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I want to get two ints, one divided by the other to get a decimal or percentage. How can I get a percentage or decimal of these two ints? (I'm not sure if it is right.. I'm probably way off...) for example:

int correct = 25;
int questionNum = 100;
float percent = correct/questionNum *100;

This is how I thought I could do it, but it didn't work... I want to make the decimal (if there is one) into a percent out of 100 for example in this case it is %25. any ideas anyone?

Here is the correct code (thanks to Salvatore Previti!):

float correct = 25;
float questionNum = 100;
float percent = (correct * 100.0f) / questionNum;

(btw, I am making a project using this for a quiz checking program that is why I need the percentage or decimal)

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1  
Don't use float unless you aren't allowed to use double. You lose precision without much in the way of benefit. –  Hovercraft Full Of Eels Oct 21 '11 at 21:21
    
percent should contain 25 in it. Not sure what your exact issue is, seems unclear. Please update your question, and post the function where you are using this code. –  Ahmed Masud Oct 21 '11 at 21:23
3  
@Ahmed Masud: No it won't. –  Eric Oct 21 '11 at 21:24
    
@Eric ah silly me :) i've been doing too much C all day hehe Java and strict types. –  Ahmed Masud Oct 21 '11 at 21:40
    
@HovercraftFullOfEels I am allowed to use double but how do i use it in this? –  Baruch Oct 21 '11 at 21:56

5 Answers 5

up vote 26 down vote accepted

If you don't add .0f it will be treated like it is an integer, and an integer division is a lot different from a floating point division indeed :)

float percent = (n * 100.0f) / v;

If you need an integer out of this you can of course cast the float or the double again in integer.

int percent = (int)((n * 100.0f) / v);

If you know your n value is less than 21474836 (that is (2 ^ 31 / 100)), you can do all using integer operations.

int percent = (n * 100) / v;

If you get NaN is because wathever you do you cannot divide for zero of course... it doesn't make sense.

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1  
Code corrected now. –  Salvatore Previti Oct 21 '11 at 21:26
2  
100F is sufficient. No need for the .0. –  JB Nizet Oct 21 '11 at 21:42
    
@SalvatorePreviti it gives me NAN as the answer when im using the float. with the int, it doesn't work at all.. –  Baruch Oct 21 '11 at 21:58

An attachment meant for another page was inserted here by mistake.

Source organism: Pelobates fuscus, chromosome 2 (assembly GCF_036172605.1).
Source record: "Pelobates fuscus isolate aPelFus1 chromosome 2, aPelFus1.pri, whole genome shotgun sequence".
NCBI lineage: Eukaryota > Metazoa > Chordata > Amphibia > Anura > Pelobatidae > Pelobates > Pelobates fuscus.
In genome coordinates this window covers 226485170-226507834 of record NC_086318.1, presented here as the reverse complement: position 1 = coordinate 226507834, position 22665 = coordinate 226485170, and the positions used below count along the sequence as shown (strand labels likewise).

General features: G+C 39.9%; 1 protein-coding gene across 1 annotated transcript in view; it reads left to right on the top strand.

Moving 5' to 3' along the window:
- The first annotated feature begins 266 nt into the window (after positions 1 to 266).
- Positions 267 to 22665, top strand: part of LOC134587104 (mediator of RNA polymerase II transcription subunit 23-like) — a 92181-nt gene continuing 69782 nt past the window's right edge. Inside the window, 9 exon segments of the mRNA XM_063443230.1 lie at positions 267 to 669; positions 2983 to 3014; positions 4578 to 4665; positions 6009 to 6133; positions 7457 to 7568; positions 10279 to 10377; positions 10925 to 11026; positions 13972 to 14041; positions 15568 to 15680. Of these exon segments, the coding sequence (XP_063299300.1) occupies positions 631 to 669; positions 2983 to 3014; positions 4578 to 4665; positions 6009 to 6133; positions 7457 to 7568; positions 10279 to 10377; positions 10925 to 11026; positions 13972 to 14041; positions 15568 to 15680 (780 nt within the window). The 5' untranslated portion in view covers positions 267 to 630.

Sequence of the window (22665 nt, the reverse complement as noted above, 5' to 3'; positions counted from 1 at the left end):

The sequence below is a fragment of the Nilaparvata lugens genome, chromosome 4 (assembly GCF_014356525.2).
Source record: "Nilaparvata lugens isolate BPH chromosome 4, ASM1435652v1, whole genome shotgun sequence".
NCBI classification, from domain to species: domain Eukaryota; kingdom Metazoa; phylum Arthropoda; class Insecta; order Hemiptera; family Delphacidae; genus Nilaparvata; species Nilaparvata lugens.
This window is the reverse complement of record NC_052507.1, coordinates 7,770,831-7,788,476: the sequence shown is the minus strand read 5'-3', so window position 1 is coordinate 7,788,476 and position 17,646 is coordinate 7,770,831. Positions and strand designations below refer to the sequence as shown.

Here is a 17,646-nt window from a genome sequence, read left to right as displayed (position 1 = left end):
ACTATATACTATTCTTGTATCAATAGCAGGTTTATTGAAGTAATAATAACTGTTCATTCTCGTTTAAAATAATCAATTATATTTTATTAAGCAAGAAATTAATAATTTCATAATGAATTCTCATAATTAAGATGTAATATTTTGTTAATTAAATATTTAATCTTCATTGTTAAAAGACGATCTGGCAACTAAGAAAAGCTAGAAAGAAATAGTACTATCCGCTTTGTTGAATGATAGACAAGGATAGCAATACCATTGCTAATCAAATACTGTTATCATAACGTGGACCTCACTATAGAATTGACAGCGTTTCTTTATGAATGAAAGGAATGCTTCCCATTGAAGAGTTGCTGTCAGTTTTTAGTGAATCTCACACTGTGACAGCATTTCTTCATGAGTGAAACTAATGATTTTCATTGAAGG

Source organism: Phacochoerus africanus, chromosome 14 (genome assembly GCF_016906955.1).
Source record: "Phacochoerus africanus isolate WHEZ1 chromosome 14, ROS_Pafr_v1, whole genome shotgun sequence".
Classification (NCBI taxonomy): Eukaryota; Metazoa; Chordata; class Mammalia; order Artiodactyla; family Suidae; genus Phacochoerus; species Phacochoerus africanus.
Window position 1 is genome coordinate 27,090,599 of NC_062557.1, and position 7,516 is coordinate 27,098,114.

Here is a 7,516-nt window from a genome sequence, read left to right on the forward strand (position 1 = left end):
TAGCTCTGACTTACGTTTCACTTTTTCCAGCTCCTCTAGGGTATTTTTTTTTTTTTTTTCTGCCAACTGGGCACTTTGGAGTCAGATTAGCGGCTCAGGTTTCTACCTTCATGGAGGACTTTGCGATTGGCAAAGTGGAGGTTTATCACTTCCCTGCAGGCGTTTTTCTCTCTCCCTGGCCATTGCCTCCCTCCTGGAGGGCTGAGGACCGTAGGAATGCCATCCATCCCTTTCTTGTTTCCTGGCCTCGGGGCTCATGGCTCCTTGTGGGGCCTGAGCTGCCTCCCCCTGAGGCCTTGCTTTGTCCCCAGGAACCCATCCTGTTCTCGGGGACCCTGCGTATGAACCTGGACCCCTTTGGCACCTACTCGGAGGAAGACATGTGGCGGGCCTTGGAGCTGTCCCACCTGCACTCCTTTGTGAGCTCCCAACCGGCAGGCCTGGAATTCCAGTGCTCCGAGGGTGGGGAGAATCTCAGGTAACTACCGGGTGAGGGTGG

If v is zero, this calculation doesn't make sense, and is the only way you can get NaN (a number divided zero is not a number). –  Salvatore Previti Oct 21 '11 at 22:00
    
v is equal to 4, let me check it again. –  Baruch Oct 21 '11 at 22:09

Two options:

Do the division after the multiplication:

int n = 25;
int v = 100;
int percent = n * 100 / v;

Convert an int to a float before dividing

int n = 25;
int v = 100;
float percent = n * 100f / v;
//Or:
//  float percent = (float) n * 100 / v;
//  float percent = n * 100 / (float) v;
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I get NAN as an answer.. any ideas? –  Baruch Oct 21 '11 at 22:02
    
@Baruch: Both n and v must be 0, if you're getting NaN –  Eric Oct 22 '11 at 7:39

One of them has to be a float going in. One possible way of ensuring that is:

float percent = (float) n/v * 100;

Otherwise, you're doing integer division, which truncates the numbers. Also, you should be using double unless there's a good reason for the float.

The next issue you'll run into is that some of your percentages might look like 24.9999999999999% instead of 25%. This is due to precision loss in floating point representation. You'll have to decide how to deal with that, too. Options include a DecimalFormat to "fix" the formatting or BigDecimal to represent exact values.

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It is (n * 100.0f) / v –  Salvatore Previti Oct 21 '11 at 21:28
    
That's one of the many ways to do it. The important thing is that one of the numbers used in the division is a floating point number. –  Ryan Stewart Oct 21 '11 at 21:33
    
Yes ... you can do (n / (float)v) * 100; –  Salvatore Previti Oct 21 '11 at 21:39
    
If you're trying to make a point, I'm not getting it. –  Ryan Stewart Oct 21 '11 at 21:59
    
No, the operation does not require any float values. See @Eric's answer. –  David R Tribble Oct 21 '11 at 22:03

You have to cast one of them to a double or a float first.

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can you include a code please? –  Baruch Oct 21 '11 at 22:03
1  
No, you don't. Multiplying first by 100 to scale the result will work. –  David R Tribble Oct 21 '11 at 22:04
float percent = (n / (v * 1.0f)) *100
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No need to pointlessly multiply by 1; casting is better. –  Sean Owen Oct 22 '11 at 6:53

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